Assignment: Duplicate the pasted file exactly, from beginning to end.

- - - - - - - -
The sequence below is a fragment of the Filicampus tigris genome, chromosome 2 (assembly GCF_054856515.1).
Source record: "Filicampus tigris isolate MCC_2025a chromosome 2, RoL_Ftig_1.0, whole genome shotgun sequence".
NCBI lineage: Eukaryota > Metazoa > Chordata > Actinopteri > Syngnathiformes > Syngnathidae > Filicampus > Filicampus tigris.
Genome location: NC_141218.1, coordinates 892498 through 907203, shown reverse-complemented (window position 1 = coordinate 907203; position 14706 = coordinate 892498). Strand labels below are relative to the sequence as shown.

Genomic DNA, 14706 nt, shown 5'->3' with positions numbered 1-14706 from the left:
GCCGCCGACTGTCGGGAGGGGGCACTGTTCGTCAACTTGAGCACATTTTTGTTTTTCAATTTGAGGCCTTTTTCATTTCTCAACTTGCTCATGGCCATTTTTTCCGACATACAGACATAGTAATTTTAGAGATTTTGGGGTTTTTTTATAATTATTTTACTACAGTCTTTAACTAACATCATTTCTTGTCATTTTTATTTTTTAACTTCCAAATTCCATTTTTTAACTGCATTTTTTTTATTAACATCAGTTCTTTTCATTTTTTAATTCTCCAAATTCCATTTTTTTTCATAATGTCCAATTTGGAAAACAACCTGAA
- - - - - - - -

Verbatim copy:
The sequence below is a fragment of the Filicampus tigris genome, chromosome 2 (assembly GCF_054856515.1).
Source record: "Filicampus tigris isolate MCC_2025a chromosome 2, RoL_Ftig_1.0, whole genome shotgun sequence".
NCBI lineage: Eukaryota > Metazoa > Chordata > Actinopteri > Syngnathiformes > Syngnathidae > Filicampus > Filicampus tigris.
Genome location: NC_141218.1, coordinates 892498 through 907203, shown reverse-complemented (window position 1 = coordinate 907203; position 14706 = coordinate 892498). Strand labels below are relative to the sequence as shown.

Genomic DNA, 14706 nt, shown 5'->3' with positions numbered 1-14706 from the left:
GCCGCCGACTGTCGGGAGGGGGCACTGTTCGTCAACTTGAGCACATTTTTGTTTTTCAATTTGAGGCCTTTTTCATTTCTCAACTTGCTCATGGCCATTTTTTCCGACATACAGACATAGTAATTTTAGAGATTTTGGGGTTTTTTTATAATTATTTTACTACAGTCTTTAACTAACATCATTTCTTGTCATTTTTATTTTTTAACTTCCAAATTCCATTTTTTAACTGCATTTTTTTTATTAACATCAGTTCTTTTCATTTTTTAATTCTCCAAATTCCATTTTTTTTCATAATGTCCAATTTGGAAAACAACCTGAA